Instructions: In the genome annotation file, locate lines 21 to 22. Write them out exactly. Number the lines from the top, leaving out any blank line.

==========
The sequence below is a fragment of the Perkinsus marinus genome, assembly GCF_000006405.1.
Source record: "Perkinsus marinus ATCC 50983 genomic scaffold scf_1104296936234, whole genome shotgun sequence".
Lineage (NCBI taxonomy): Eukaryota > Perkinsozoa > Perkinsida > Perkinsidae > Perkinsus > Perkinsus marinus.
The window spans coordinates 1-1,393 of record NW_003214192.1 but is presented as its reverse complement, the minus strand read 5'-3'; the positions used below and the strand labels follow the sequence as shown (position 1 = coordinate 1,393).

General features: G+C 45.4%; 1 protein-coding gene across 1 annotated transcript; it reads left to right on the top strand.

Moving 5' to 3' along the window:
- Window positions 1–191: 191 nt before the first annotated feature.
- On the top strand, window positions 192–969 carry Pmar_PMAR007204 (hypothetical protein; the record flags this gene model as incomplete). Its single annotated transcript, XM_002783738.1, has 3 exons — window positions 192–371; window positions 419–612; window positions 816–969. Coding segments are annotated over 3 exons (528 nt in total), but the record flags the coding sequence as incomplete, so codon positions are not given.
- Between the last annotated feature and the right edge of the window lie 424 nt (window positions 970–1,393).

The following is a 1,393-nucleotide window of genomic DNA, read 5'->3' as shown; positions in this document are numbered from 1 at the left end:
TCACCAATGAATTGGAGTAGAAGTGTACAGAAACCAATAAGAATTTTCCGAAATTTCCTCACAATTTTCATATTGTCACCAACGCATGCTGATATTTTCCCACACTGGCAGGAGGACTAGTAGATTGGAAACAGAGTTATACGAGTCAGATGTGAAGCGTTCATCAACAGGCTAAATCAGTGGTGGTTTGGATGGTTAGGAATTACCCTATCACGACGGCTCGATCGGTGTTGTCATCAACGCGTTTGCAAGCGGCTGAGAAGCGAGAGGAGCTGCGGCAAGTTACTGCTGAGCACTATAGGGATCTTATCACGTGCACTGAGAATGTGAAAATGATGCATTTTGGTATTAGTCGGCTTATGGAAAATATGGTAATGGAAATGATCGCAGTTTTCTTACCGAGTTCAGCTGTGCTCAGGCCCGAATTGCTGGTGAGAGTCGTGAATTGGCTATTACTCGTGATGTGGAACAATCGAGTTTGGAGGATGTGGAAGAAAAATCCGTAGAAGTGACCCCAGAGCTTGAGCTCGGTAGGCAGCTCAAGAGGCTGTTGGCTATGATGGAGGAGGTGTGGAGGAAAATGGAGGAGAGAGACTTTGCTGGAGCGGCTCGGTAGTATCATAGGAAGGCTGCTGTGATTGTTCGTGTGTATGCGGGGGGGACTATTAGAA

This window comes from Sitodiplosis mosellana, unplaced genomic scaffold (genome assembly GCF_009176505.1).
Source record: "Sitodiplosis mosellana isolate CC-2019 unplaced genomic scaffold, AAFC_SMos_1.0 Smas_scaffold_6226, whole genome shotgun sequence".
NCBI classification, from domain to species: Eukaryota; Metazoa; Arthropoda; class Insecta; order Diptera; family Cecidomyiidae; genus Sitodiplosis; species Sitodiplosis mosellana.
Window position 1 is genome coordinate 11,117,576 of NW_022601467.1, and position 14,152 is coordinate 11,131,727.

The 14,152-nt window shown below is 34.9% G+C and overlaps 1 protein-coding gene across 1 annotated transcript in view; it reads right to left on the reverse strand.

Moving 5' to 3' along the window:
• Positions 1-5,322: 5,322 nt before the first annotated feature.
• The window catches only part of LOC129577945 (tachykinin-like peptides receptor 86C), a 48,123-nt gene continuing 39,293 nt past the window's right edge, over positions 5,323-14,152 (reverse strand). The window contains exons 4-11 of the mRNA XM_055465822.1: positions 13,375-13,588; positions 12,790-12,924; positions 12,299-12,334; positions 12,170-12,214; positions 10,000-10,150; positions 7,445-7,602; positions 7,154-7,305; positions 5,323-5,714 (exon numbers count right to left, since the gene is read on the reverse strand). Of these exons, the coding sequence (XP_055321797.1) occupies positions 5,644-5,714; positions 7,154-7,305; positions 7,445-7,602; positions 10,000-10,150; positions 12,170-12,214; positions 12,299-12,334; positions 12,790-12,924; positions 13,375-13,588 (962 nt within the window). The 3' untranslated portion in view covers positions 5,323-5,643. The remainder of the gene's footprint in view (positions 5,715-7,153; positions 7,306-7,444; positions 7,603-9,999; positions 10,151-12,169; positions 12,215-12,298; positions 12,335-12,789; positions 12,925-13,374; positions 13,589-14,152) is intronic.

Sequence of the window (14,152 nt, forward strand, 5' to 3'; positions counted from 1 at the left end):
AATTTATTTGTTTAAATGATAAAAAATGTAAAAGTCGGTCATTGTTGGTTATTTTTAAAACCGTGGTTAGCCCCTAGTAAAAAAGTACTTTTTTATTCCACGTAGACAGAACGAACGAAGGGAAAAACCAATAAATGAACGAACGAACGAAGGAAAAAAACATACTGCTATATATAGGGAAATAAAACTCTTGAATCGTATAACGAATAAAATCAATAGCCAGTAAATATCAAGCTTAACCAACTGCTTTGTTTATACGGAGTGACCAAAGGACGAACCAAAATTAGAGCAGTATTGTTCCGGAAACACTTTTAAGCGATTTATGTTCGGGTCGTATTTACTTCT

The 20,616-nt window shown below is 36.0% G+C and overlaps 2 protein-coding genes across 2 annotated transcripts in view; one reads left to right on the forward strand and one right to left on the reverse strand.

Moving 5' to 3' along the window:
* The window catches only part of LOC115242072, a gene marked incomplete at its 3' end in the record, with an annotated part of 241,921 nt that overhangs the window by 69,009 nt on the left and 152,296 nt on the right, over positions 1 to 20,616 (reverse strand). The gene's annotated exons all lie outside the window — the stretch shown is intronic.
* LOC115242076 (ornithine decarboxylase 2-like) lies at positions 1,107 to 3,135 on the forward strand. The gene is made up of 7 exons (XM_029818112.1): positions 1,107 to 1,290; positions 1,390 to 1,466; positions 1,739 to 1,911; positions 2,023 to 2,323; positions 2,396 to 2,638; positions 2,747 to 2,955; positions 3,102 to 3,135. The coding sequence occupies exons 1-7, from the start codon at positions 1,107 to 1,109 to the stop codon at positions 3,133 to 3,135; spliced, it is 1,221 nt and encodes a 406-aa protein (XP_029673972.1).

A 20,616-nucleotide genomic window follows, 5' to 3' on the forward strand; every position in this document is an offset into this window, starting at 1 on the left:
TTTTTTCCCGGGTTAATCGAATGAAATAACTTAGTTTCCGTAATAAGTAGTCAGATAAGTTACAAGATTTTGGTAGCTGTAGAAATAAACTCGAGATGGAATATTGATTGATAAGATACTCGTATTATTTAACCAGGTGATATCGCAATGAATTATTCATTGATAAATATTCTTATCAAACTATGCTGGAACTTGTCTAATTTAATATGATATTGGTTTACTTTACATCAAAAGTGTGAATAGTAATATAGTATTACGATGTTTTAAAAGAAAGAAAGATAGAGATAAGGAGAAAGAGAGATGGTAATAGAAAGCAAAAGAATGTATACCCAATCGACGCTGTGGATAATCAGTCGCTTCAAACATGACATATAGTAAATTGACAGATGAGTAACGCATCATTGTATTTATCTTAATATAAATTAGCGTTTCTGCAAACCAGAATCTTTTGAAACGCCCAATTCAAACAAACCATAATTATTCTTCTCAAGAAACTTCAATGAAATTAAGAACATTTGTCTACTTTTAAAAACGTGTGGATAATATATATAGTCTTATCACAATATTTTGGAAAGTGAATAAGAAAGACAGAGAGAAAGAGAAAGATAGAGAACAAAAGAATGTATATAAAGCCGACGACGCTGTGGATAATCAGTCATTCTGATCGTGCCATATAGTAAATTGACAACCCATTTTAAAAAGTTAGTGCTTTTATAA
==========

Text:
AATTTATTTGTTTAAATGATAAAAAATGTAAAAGTCGGTCATTGTTGGTTATTTTTAAAACCGTGGTTAGCCCCTAGTAAAAAAGTACTTTTTTATTCCACGTAGACAGAACGAACGAAGGGAAAAACCAATAAATGAACGAACGAACGAAGGAAAAAAACATACTGCTATATATAGGGAAATAAAACTCTTGAATCGTATAACGAATAAAATCAATAGCCAGTAAATATCAAGCTTAACCAACTGCTTTGTTTATACGGAGTGACCAAAGGACGAACCAAAATTAGAGCAGTATTGTTCCGGAAACACTTTTAAGCGATTTATGTTCGGGTCGTATTTACTTCT

The 20,616-nt window shown below is 36.0% G+C and overlaps 2 protein-coding genes across 2 annotated transcripts in view; one reads left to right on the forward strand and one right to left on the reverse strand.